'Human barcode' could invade privacy and civil liberties
New York, June 3 (ANI): The idea of a 'human barcode,' an electronic ID chip assigned to every person at birth, has raised debate among experts.
Advocates say electronic verification could help parents or caregivers keep track of children and the elderly.
But opponents say a built-in identification chip for humans could invade privacy, civil liberties.
Science fiction author Elizabeth Moon last week rekindled the debate on whether it's a good idea to "barcode" infants at birth in an interview on a BBC radio program.
"I would insist on every individual having a unique ID permanently attached - a barcode if you will - an implanted chip to provide an easy, fast inexpensive way to identify individuals," she said on The Forum, a weekly show that features "a global thinking" discussing a "radical, inspiring or controversial idea" for 60 seconds.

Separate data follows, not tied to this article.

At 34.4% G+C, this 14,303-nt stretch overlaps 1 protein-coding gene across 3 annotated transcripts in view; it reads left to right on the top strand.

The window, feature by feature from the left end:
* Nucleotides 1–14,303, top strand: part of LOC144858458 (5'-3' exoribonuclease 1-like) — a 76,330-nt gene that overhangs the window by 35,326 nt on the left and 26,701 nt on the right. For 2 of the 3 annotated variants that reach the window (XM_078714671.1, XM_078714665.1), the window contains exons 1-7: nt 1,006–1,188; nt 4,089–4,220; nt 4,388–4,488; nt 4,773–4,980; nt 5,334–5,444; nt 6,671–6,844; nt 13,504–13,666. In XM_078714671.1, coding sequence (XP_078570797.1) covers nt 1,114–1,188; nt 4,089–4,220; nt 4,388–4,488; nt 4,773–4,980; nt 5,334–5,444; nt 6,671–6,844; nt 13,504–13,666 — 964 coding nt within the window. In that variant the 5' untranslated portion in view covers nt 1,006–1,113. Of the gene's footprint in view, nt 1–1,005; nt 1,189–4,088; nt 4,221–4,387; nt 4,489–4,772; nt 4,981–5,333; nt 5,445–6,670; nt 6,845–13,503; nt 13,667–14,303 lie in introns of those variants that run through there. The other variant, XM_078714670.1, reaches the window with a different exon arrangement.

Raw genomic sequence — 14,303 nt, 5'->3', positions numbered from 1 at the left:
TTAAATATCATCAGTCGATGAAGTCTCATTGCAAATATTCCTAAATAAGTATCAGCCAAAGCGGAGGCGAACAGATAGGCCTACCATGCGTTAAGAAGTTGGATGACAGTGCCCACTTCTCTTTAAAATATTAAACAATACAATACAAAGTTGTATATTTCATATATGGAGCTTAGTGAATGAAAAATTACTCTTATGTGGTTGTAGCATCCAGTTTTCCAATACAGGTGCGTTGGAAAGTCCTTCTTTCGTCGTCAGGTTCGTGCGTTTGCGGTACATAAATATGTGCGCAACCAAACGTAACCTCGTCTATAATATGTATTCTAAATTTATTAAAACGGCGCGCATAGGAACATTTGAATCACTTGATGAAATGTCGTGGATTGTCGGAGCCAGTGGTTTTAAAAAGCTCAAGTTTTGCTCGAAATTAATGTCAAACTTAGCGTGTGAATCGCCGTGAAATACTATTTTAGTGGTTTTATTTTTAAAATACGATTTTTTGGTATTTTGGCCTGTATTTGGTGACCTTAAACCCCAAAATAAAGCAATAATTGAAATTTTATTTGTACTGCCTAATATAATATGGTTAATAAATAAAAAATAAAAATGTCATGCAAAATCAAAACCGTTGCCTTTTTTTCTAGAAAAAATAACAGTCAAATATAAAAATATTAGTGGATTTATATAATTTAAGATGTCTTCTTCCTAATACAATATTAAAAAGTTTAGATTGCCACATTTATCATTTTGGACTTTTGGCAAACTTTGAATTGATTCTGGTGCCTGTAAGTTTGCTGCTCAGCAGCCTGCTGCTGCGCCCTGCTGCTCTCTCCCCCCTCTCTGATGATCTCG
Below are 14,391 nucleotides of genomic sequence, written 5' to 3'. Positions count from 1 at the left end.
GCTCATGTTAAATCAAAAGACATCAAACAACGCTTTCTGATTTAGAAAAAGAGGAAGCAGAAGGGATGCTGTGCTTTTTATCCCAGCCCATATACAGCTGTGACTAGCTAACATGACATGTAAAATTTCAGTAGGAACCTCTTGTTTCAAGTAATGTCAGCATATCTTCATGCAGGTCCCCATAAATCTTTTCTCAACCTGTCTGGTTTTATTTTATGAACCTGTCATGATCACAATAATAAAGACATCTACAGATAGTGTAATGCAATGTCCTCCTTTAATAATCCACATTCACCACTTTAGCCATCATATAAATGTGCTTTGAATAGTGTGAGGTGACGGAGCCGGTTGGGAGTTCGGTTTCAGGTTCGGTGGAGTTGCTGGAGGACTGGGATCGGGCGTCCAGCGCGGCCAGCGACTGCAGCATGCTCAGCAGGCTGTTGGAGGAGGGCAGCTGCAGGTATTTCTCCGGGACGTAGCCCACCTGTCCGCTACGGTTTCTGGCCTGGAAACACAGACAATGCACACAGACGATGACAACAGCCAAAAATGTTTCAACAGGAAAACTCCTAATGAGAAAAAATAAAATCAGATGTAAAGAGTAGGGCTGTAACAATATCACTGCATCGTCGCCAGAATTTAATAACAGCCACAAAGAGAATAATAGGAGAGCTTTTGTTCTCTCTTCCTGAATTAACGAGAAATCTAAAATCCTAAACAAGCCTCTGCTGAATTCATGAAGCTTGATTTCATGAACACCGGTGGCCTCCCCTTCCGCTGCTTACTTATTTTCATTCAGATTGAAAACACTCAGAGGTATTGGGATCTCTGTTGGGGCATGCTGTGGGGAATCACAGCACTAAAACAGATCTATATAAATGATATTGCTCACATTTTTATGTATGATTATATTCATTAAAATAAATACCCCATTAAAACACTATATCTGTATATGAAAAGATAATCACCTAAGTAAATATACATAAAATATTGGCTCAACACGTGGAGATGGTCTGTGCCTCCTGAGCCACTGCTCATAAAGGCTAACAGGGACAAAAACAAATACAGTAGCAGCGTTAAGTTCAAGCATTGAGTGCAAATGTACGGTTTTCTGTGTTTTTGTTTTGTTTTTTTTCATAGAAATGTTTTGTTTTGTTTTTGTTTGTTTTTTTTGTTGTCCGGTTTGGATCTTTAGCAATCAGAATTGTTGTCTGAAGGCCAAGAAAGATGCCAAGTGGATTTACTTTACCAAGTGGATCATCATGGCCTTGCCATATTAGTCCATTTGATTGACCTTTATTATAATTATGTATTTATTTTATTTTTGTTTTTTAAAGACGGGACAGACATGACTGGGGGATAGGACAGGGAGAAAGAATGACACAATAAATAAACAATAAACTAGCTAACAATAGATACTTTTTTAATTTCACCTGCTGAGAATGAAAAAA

Moon believes the tools most commonly used for surveillance and identification - like video cameras and DNA testing - are slow, costly and often ineffective.
In her opinion, human barcoding would save a lot of time and money.
On the other hand opponents argued that giving up anonymity would cultivate an "Orwellian" society where all citizens can be tracked.
"To have a record of everywhere you go and everything you do would be a frightening thing," Stanley, senior policy analyst at the American Civil Liberties Union, told the New York Daily News.
He warned of a "check-point society" where everyone carries an internal passport and has to show their papers at every turn.
"Once we let the government and businesses go down the road of nosing around in our lives...we're going to quickly lose all our privacy," said Stanley.
Technology company BIOPTid has patented a noninvasive method of identification called the "human barcode." (ANI)
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